GSA Annual Meeting in Indianapolis, Indiana, USA - 2018

Paper No. 273-9
Presentation Time: 3:30 PM


LEONARD-PINGEL, Jill S., School of Earth Sciences, The Ohio State University, Newark, 1179 University Drive, Newark, OH 43055, STEMANN, Thomas, Department of Geography and Geology, The University of the West Indies, Kingston, 7, Jamaica and JACKSON, Jeremy B.C., Department of Paleobiology, National Museum of Natural History, Smithsonian Institution, Washington, DC 20013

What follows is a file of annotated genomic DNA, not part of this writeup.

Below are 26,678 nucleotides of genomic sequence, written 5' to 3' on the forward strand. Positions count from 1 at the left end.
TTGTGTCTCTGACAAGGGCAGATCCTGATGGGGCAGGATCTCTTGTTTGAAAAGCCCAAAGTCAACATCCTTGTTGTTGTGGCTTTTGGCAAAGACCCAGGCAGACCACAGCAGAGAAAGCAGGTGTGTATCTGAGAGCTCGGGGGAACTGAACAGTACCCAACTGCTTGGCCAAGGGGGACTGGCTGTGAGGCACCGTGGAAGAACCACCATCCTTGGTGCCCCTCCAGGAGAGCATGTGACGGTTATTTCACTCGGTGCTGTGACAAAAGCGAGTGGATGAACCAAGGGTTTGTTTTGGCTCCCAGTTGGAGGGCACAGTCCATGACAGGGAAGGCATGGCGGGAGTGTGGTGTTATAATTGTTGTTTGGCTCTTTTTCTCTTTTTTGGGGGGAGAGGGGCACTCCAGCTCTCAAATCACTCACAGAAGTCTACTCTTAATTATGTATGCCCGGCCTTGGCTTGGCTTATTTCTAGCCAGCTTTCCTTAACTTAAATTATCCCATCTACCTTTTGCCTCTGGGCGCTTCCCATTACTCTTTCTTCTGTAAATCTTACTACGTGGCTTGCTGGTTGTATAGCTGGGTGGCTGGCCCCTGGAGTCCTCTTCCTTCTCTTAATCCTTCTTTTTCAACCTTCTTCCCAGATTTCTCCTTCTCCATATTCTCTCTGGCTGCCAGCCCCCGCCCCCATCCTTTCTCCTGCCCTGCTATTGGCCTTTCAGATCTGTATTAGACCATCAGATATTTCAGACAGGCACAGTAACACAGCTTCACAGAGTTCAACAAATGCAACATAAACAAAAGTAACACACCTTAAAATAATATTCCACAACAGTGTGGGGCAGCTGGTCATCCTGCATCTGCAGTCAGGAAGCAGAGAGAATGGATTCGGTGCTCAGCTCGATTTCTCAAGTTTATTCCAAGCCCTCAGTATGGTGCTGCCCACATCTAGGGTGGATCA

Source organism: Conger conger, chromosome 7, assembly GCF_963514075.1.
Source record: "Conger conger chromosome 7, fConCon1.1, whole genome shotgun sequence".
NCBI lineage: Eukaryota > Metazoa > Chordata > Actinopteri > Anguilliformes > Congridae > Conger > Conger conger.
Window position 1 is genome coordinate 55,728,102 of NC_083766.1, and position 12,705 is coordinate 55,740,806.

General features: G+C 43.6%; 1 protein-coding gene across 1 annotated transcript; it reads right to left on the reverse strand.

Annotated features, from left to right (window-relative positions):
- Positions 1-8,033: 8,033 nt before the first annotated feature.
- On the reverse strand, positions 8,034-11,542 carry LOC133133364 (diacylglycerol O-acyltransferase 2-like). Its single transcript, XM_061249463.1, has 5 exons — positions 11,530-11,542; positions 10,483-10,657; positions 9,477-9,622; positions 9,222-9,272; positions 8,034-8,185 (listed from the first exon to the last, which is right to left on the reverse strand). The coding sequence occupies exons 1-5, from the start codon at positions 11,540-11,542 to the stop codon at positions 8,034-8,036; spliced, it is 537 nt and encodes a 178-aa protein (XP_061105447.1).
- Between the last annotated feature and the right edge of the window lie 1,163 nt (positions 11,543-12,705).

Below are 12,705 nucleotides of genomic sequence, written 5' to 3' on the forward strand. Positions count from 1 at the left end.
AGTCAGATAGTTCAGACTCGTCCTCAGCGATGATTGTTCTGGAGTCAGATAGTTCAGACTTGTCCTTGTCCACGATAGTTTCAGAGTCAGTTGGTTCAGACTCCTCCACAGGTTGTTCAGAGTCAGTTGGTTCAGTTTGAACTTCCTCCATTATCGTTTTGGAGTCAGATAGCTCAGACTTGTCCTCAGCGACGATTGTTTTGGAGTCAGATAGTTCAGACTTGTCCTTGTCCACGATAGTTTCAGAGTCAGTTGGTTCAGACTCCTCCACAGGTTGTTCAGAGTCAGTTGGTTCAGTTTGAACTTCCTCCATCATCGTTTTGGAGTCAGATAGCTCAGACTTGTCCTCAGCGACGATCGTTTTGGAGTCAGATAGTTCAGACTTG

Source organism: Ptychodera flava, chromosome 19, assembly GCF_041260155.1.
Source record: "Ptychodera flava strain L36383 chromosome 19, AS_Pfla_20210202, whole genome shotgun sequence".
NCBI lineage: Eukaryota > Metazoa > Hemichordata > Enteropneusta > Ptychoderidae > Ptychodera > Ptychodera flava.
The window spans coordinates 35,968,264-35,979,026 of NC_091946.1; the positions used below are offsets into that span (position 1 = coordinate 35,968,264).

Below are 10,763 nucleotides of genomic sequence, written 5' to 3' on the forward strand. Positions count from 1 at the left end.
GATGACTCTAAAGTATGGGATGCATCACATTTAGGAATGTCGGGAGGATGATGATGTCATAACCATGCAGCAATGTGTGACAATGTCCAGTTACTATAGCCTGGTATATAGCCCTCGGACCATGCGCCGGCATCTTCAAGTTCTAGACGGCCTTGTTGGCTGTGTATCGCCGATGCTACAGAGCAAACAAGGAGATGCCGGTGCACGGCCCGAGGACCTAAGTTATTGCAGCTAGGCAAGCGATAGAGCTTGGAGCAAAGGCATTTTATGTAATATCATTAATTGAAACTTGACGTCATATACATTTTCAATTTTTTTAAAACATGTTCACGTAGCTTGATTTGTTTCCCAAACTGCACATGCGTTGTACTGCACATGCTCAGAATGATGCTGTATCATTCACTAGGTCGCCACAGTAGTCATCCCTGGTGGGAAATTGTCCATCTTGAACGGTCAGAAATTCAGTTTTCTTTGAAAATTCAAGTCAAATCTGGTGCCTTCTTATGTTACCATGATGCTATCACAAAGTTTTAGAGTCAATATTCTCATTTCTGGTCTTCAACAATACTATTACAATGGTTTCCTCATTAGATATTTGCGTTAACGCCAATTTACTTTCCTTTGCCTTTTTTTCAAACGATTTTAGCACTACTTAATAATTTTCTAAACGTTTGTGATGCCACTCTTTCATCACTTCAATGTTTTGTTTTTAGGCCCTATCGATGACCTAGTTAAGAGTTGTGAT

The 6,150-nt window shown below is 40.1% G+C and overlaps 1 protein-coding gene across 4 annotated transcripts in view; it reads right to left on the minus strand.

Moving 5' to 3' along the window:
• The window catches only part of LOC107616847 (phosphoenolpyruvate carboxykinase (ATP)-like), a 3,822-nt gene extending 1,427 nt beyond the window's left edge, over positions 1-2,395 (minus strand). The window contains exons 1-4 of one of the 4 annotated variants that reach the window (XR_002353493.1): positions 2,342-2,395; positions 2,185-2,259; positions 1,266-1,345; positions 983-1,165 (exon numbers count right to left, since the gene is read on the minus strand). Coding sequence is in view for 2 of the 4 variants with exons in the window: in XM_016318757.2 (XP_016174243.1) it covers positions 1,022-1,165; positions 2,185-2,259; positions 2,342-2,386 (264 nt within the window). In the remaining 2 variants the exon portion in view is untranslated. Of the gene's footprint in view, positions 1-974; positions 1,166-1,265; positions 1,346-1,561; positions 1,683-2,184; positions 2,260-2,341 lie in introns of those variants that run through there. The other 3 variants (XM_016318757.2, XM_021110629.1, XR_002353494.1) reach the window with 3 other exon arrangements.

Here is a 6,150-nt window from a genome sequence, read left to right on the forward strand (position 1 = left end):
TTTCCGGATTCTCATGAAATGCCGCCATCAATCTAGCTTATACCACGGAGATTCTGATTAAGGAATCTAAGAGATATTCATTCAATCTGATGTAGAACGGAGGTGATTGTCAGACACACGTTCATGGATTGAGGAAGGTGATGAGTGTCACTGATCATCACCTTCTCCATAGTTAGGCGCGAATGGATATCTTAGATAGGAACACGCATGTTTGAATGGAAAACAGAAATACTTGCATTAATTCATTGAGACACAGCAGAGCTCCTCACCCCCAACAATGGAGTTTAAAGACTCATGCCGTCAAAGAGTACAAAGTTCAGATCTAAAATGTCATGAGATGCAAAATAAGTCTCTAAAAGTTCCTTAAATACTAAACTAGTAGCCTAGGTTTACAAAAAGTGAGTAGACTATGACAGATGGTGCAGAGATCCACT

The Bowden shell beds, upper-Pliocene (3.5. Ma) Layton Formation, southeastern Jamaica, contain one of the most diverse Cenozoic fossil assemblages in the Antillean Caribbean. Despite the rich and well-preserved faunal assemblage, paleoenvironmental and ecological interpretations for the Bowden shell bed have been difficult owing to the mixture of fossils from different environments (terrestrial – pelagic) it contains. These “jumbled shell beds” have been interpreted as representing multiple turbidity flows triggered by tectonic activity or hyperpycnal plumes sourced from the narrow island shelf and ultimately deposited in deep (100-250 m) channels or submarine fan systems. We collected 14 bulk samples from different locations within the Bowden shell beds containing ~10,000 benthic mollusks. All bivalves have been identified to the generic level, with a total of 86 genera identified (compared to Woodring’s 112 identified genera and subgenera). Bivalve assemblages appear to represent typical tropical shallow water communities. However, ordination of bivalve assemblages collected from different shell beds within the Bowden Member shows variation in the assemblages among shell beds as well as within the main channel deposit itself, suggesting discrete depositional events. In addition, a MANOVA of the bulk samples based on the 5 most abundant bivalve taxa also reveals a significant difference among shell beds. These results suggest that the Bowden shell beds represent discrete events and may be sourced from slightly different communities. We therefore caution against ecological analysis of the Bowden Member as a whole (e.g. using museum collections) and suggest that best paleoecological practice should take stratigraphic context into account.